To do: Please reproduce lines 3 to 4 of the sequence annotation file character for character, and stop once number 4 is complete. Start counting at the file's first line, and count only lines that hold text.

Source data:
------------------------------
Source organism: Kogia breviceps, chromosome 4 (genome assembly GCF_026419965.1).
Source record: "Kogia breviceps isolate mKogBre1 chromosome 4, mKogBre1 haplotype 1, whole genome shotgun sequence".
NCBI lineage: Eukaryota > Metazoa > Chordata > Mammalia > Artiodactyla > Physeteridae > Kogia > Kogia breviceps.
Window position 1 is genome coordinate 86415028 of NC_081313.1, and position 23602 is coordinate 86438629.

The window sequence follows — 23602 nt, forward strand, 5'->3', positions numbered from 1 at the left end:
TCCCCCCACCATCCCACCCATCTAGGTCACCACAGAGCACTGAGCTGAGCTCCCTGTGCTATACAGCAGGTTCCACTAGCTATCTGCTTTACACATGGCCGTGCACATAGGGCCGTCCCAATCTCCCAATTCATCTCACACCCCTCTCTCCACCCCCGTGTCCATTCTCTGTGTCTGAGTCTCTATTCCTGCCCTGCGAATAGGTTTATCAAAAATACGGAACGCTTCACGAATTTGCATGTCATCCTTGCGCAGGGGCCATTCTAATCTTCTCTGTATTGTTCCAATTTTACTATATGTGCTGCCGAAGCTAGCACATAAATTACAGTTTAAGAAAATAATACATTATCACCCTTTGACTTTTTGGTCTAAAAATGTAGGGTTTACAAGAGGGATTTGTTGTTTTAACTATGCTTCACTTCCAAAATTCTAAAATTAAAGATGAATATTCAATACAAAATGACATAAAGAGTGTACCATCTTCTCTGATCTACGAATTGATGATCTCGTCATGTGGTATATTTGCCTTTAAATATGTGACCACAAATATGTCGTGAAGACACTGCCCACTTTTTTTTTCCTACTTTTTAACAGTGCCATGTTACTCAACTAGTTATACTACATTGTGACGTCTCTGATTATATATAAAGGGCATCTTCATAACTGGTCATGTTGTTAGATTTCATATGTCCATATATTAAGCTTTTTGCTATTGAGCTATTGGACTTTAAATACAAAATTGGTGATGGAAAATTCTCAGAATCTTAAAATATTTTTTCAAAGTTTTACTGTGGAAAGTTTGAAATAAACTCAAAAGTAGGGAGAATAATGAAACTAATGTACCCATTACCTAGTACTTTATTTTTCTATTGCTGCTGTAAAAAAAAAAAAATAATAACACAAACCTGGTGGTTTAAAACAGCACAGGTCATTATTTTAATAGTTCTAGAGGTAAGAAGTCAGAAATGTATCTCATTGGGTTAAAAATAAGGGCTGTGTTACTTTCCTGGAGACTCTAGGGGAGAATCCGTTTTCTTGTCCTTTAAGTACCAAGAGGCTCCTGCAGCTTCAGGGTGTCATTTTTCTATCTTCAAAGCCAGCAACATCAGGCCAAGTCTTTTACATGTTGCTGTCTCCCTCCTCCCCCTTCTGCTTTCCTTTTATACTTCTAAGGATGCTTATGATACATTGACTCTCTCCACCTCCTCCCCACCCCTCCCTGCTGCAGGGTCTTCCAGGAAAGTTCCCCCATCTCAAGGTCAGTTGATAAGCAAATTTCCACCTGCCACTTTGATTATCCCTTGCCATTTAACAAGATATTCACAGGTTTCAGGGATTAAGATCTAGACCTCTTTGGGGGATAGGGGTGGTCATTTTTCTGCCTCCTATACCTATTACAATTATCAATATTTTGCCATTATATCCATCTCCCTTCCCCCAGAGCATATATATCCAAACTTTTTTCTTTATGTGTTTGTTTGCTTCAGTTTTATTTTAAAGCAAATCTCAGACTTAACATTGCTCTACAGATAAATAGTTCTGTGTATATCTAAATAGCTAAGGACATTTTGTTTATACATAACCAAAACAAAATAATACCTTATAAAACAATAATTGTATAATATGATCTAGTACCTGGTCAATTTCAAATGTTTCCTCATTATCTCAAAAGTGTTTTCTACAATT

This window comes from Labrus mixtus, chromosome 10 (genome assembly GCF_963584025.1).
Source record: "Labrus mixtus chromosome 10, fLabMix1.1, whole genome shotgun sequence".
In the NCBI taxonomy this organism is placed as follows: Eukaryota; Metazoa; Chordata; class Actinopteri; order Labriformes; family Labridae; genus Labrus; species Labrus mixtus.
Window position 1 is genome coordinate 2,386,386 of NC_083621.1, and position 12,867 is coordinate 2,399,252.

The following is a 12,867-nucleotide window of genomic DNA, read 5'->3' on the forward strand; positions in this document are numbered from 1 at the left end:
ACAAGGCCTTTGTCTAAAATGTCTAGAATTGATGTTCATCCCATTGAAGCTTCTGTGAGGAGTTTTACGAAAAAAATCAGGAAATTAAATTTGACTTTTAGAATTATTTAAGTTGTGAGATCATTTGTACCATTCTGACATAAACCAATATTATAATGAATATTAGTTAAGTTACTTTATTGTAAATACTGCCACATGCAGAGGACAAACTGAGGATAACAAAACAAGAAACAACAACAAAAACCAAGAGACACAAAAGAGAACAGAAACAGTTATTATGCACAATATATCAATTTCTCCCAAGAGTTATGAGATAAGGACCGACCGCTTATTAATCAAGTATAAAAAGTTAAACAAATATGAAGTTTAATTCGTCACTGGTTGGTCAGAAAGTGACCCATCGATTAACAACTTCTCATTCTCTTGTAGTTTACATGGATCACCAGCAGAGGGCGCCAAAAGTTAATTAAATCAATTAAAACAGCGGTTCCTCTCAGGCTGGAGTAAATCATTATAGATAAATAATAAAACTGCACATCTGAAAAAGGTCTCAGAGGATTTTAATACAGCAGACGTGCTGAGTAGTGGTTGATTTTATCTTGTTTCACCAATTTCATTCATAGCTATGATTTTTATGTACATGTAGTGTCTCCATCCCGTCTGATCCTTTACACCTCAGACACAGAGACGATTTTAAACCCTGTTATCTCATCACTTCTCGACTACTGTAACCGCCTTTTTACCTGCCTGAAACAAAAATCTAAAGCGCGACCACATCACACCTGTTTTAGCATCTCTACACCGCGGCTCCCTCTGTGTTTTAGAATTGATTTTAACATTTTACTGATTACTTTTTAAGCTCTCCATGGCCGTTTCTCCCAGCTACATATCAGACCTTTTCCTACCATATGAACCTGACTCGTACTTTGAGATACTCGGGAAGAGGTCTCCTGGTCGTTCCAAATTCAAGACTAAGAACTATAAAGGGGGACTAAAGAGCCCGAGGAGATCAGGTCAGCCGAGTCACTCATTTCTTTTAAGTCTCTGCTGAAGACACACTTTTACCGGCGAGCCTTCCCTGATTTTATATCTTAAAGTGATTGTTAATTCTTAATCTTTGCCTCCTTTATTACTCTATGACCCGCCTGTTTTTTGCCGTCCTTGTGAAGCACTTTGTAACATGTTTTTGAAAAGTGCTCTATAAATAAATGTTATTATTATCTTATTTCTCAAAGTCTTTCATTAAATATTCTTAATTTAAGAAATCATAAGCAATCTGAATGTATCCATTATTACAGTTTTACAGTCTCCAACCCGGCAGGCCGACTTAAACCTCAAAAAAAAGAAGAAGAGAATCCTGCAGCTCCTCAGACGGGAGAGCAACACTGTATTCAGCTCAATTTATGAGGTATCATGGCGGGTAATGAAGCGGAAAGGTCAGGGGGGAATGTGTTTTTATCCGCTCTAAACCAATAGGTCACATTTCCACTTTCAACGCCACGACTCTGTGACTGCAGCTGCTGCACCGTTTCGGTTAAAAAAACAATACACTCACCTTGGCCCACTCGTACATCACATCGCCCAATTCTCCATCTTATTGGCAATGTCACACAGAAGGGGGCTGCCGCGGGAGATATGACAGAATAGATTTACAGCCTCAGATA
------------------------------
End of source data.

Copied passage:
NCBI lineage: Eukaryota > Metazoa > Chordata > Mammalia > Artiodactyla > Physeteridae > Kogia > Kogia breviceps.
Window position 1 is genome coordinate 86415028 of NC_081313.1, and position 23602 is coordinate 86438629.